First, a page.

STRAIGHT OR BASIC WAGERS
There are a number of different wagers you can choose when wagering at the track. All of these variations stem
from one core premise: Bettors receive payouts based on the first, second and third place finishers. Or, in racing
terms, they are based on Win, Place and Show.
Across the Board
You are wagering on a horse to Win, Place and Show. You receive one ticket for all three wagers. If your horse wins,
you receive Win, Place and Show payouts. If your horse finishes second, you receive Place and Show payouts; and if
your horse is third, you receive the Show payout. Because you are actually placing three wagers, the minimum wager is $6.
To win, you must select the winners of two designated, consecutive races by placing the wager before the first of the two races.
You win by selecting the first two finishers, in exact order, in a designated race.
How to Place a Wager
Here’s how to place your wager at the mutuel window:
- State the race number and the track where the race is being run
- State the amount you wish to wager.
- State the type of wager you wish to make.
- State your choice or the program number of the horse(s) on which you want to wager.
For Example: “Louisiana Downs, fifth race, five dollars to win, on number 2.”
Always make sure to check your tickets for accuracy before leaving the mutuel window, and be sure to hold on to
your tickets until the race is declared “official” to ensure that you won’t throw away or tear up a winning
ticket. You may also choose to place your wager using one of the automated self-service machines located
throughout the facility. Ask a representative for assistance.
How to Collect Your Winnings
If you have made a winning wager, take it to any mutuel window after the race is declared official to collect your
winnings. You may take full amount in payment or wager back all or part of it on upcoming races. If you are
unsure whether you have a winning ticket, do not hesitate to have it checked at any window. Also, try to avoid
cashing winning tickets within five minutes prior to a race, especially if you do not plan to wager on that race. Many
people prefer to wait until the last few minutes before a race to place their wagers, and cashing in during that time
can slow the process. There is ample time between each race to cash your winning ticket
THE DAILY PROGRAM
As a fan, your one real necessity is the day’s Official Program. The program lists vital information about each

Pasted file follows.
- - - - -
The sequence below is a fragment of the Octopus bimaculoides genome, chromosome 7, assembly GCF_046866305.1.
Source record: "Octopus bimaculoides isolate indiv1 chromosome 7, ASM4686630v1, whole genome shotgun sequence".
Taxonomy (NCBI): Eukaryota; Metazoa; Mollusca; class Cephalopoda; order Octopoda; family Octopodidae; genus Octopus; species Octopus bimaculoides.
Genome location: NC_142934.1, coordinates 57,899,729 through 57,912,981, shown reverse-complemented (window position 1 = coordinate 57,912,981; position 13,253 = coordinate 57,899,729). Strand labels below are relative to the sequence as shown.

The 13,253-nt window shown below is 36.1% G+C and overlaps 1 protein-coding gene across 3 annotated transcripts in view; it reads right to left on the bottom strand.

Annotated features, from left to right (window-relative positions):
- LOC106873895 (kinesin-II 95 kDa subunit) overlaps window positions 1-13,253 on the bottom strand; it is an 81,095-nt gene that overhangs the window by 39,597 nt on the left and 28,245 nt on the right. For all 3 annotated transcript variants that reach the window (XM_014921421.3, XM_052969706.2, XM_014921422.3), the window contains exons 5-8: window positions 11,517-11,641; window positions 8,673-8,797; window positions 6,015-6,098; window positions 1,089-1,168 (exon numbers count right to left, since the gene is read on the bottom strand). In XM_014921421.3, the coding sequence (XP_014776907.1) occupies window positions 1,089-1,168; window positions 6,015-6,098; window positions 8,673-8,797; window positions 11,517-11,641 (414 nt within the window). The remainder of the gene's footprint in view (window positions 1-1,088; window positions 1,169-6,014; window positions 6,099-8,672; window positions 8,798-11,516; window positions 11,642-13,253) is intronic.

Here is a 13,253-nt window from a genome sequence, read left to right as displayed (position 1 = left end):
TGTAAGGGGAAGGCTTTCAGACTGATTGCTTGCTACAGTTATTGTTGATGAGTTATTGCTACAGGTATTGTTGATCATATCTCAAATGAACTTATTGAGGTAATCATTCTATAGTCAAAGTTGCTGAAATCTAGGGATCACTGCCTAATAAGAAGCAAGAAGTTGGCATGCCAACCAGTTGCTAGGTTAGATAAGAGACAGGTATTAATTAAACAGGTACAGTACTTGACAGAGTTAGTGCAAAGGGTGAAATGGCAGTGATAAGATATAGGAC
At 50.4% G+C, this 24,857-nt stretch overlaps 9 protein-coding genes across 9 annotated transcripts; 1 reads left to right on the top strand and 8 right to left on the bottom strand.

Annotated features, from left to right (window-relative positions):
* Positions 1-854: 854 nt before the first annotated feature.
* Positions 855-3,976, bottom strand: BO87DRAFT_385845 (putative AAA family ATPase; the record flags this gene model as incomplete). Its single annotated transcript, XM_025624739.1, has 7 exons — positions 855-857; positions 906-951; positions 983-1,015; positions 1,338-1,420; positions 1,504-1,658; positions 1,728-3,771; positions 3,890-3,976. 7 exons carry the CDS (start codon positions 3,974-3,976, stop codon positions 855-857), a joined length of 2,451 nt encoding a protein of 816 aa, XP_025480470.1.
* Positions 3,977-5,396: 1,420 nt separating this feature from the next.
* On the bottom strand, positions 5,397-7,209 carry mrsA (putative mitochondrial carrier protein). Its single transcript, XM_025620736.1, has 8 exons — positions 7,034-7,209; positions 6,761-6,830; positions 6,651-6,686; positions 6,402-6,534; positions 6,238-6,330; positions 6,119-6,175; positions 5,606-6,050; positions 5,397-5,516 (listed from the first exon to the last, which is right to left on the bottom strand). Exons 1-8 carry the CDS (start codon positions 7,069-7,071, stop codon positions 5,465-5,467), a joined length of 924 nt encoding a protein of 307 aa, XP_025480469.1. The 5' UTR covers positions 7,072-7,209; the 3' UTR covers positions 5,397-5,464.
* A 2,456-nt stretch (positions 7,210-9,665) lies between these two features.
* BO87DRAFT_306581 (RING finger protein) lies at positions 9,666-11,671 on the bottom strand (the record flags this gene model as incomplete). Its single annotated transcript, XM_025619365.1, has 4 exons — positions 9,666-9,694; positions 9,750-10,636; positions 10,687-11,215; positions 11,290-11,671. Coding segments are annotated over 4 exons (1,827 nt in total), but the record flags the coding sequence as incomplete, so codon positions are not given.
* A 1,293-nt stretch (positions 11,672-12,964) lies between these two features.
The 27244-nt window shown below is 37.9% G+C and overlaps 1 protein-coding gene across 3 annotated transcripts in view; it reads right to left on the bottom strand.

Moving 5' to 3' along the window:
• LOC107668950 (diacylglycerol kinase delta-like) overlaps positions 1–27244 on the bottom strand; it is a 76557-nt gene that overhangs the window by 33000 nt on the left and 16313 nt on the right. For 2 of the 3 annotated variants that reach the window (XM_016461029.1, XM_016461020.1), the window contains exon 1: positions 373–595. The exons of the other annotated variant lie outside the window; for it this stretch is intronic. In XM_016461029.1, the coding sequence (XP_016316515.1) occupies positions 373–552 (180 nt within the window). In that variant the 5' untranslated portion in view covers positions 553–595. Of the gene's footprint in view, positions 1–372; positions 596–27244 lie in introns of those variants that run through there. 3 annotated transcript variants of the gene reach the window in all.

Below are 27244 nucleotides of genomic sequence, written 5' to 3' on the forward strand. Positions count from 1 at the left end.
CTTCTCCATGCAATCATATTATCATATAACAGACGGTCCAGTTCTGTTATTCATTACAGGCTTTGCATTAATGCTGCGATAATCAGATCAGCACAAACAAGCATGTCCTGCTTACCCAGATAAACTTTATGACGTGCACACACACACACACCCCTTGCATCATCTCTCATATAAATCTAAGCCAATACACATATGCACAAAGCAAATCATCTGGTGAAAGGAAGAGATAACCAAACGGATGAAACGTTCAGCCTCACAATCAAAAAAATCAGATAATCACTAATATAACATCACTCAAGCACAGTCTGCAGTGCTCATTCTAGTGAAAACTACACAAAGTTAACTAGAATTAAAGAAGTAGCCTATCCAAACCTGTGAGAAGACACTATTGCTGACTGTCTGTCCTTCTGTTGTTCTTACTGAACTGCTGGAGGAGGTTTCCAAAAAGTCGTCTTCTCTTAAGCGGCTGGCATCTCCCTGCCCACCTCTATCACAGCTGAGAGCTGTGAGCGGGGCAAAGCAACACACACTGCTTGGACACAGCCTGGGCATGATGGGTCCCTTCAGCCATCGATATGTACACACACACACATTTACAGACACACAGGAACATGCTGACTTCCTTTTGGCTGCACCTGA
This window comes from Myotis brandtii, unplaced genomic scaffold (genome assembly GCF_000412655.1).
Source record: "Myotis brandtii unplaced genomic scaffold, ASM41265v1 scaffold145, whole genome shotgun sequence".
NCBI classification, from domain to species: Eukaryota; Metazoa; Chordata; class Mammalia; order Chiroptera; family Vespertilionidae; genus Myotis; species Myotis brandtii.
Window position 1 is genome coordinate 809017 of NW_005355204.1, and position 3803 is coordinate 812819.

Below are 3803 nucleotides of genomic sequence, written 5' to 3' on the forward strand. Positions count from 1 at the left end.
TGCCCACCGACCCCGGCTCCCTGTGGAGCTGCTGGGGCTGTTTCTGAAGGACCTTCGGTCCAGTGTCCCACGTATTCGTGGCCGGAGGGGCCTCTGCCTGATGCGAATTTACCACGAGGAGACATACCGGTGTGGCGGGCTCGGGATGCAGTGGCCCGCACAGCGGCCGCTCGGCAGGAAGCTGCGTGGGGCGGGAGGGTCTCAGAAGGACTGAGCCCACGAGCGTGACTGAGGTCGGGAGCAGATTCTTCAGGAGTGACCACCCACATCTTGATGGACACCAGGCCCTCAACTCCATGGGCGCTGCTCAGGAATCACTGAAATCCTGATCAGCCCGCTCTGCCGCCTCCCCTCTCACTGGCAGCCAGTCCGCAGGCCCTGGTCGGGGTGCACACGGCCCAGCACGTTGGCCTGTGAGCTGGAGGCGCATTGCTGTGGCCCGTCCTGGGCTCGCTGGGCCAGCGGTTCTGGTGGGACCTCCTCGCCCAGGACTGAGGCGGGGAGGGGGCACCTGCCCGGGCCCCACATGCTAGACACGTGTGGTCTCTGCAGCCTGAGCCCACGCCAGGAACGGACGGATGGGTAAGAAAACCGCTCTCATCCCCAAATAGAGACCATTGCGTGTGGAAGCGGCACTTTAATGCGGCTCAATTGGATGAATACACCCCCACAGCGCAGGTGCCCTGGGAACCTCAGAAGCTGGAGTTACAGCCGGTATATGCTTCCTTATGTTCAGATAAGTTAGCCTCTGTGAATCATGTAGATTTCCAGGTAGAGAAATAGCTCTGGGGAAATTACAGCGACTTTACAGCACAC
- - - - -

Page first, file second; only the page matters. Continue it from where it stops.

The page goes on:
day’s races, including the official numbers of horses for wagering, and helps you make informed wagering selections.
ITEMS TO CONSIDER WHEN WAGERING AT THE RACES
Here are some simple tactics which may be helpful to the newcomer:
- Wager on the favorite. The favorite is the horse with the lowest odds or the one on which the most money has been wagered. Favorites win approximately one third of the time.
- Check the local papers, the Daily Racing Form and the program handicapper’s selections.The observations and advice of a recognized expert are generally a good guide for the newcomer. They offer a popular shortcut for the newcomer and a helpful learning tool for developing handicapping skills.
- Purchase a tip sheet. These are prepared by professional handicappers and may provide useful wagering selections.
- Look in the program for a list of jockey and trainer standings which include the number of wins todate. The top riders generally ride the best horses, and the hot trainers generally have a high win percentage.
- View the horses. Watch the TV monitors while the horses are in the paddock and in the Post Parade
GLOSSARY OF TERMS
Entry – A horse entered in a race is called an entry. And on rare occasions, two or more horses are
said to be “coupled” and run as an “entry,” comprising a single wagering unit. A wager on one horse of an entry is a wager on both.
Furlong – One-eighth of a mile or 220 yards. Races are measured in furlongs.
Infield Odds Board – The board in the infield of a racetrack is called the totalisator board and displays
uptodate odds along with the dollar amounts wagered on each horse in a race.
Morning Line – Approximate odds printed in the program and posted on the Infield Odds Board before
wagering begins. This is a forecast of how the morning linemaker believes wagering will occur In a particular race.
Paddock – The area at the racetrack where the horses are saddled and viewed prior to a race.
Post position – A horse’s position in the starting gate, numbered from the inner rail outward.
Purse – The amount of prize money distributed to the owners of the first five or six finishers in a race varies